It reads like a grab bag of marketing suggestions and for the first third I was pretty upset with myself that I chose to read it. I've liked Godin's youtube talks in the past and think he's a skilled speaker, but after this read I'm not eager ot read anything new he puts out. Maybe "Purple Cow" or his earlier, more focused works. This felt like reading a "best of " album, designed by the publisher to ensure some holiday sales. I sound like a curgudgeon. I would recommend this to anyone who is stuck in the "I can create something and silently keep it to myself and hope it'll grow"-phase of creation. Possibly only the "smallest viable market" or "a better business plan" questionaires actually.
- Think of the smallest viable market. Initially, don't build for everyone on the planet.
- Consider the NRA. Only 1 Million members and they are comfortable not growing. Member churn is probably very low.
- 24HourHomepage is a tool for brand marketing. Those obsessed with metric based advertising may not want to participate. That's okay.
- As tech gets easier ask: "do we have the guts?"
Template #1: The marketing promise
- My product is for people who believe _______
- I will focus on people who want _______
- I promise that engaging with what I make will help you get _______
Template #2: A Simple Marketing Worksheet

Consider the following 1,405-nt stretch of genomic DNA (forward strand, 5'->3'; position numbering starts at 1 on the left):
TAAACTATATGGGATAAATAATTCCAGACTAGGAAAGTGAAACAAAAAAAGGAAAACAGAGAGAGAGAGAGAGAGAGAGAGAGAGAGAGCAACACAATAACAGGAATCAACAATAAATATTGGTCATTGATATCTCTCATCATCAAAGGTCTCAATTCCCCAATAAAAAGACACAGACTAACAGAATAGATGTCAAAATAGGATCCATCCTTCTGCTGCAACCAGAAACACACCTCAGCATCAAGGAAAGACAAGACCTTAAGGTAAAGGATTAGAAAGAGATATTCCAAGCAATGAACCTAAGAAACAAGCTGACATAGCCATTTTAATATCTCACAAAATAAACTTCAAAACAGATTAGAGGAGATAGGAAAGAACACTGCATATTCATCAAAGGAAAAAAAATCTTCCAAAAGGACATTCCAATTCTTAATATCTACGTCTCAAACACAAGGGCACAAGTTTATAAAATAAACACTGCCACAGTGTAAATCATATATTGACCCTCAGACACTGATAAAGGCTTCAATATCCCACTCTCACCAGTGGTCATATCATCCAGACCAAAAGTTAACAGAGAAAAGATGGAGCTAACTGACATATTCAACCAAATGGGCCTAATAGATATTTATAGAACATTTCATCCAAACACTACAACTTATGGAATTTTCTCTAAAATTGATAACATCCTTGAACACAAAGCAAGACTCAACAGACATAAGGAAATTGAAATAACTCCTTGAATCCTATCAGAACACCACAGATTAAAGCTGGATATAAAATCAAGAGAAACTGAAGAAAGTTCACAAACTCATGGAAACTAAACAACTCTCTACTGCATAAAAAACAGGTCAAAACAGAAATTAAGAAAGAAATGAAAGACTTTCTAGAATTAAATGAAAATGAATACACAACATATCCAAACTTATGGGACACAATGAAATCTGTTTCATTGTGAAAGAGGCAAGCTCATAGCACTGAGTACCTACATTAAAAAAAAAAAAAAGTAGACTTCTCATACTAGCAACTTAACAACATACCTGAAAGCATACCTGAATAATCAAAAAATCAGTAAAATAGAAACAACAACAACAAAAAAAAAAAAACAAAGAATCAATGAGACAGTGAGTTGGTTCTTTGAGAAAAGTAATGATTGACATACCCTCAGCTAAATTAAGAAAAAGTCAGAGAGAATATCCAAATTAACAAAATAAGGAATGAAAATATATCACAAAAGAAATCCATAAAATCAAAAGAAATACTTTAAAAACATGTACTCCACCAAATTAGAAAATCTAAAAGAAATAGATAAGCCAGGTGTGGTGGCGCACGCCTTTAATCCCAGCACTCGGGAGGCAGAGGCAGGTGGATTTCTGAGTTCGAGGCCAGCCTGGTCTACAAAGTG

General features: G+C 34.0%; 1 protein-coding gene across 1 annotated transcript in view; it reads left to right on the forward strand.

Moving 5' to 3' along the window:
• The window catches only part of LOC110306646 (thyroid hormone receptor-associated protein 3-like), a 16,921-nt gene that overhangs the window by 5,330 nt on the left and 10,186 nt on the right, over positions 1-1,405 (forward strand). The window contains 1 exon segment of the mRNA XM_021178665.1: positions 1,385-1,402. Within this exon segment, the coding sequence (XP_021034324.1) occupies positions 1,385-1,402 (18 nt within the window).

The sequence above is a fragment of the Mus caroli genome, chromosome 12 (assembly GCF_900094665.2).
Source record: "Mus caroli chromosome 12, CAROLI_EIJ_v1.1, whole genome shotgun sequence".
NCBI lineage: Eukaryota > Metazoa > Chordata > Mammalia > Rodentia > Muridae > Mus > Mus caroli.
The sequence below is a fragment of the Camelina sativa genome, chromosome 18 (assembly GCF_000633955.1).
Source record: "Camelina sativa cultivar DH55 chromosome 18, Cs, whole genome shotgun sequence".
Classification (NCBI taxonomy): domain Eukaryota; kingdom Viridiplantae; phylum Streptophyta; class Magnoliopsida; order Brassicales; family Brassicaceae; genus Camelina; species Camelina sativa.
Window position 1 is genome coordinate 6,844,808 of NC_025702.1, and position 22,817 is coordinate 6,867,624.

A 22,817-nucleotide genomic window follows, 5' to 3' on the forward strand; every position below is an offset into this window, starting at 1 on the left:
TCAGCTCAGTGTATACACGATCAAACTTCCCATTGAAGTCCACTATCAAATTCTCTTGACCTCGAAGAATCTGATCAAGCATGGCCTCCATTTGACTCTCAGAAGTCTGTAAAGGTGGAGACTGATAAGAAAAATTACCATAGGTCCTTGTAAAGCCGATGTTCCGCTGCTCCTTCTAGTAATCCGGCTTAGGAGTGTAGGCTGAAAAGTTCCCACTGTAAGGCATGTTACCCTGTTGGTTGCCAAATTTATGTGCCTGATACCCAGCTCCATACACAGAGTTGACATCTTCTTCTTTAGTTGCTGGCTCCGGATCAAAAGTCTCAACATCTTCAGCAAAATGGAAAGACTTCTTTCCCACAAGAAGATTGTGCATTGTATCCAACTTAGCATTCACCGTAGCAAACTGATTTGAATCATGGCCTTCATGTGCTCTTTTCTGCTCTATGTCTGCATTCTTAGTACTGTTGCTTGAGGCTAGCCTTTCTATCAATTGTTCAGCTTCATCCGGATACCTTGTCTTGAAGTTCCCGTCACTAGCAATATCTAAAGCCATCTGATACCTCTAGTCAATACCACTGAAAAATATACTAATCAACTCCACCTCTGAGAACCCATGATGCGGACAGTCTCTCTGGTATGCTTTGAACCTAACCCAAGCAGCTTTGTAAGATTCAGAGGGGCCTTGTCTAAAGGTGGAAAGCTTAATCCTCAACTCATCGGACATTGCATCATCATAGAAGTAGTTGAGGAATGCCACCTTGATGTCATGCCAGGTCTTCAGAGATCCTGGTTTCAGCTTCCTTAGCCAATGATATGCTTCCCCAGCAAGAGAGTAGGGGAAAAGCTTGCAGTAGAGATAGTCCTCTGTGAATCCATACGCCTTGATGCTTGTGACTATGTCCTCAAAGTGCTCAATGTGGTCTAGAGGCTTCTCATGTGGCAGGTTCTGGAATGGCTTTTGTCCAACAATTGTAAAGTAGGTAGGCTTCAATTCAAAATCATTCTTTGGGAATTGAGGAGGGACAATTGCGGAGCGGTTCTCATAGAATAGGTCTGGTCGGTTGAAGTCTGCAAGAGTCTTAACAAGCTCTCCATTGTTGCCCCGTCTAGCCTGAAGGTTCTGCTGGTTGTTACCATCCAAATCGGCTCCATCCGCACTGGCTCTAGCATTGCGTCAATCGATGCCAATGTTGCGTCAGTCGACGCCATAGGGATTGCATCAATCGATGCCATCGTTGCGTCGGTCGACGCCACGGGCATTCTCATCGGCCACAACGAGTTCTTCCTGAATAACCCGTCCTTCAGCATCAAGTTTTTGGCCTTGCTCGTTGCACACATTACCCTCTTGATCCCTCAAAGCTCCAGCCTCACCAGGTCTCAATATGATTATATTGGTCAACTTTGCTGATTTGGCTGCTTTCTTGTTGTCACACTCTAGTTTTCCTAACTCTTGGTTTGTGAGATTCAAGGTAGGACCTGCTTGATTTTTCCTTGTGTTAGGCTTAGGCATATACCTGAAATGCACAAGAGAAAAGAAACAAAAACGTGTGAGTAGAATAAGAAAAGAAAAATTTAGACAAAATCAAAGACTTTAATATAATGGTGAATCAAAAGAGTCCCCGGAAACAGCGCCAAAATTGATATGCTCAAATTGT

- Who is it for?
- What is it for?
- What is the worldview of the audience you'r seeking to reach?
- What are they afraid of?
- What story will you tell? Is it true?
- What change are you seeking to make?
- How will it change their status?
- How will you reach the early adopters and neophiliacs?
- Why will they tell their friends?
- What will they tell their friends?
- Where's the network effect that will propel this forward?
- What asset are you building?
- Are you proud of it?
- Fill out the two templates above for Soundcloud and for my DTC prototype
The Communication Book: 44 Ideas for Better Conversations Every Day
A fun primer on communication methods and styles. It's a popcorn and candy book designed to be flipped through in a quiet afternoon. Helpful for building a swipe file maybe or when creatively brainstorming how to get two or more people to communicate better.
Some nuggets include:
- Ask people to standup during standup. Keeps meetings short
- Leaders are cheerleaders, captains of the energy/enthusiasm of the team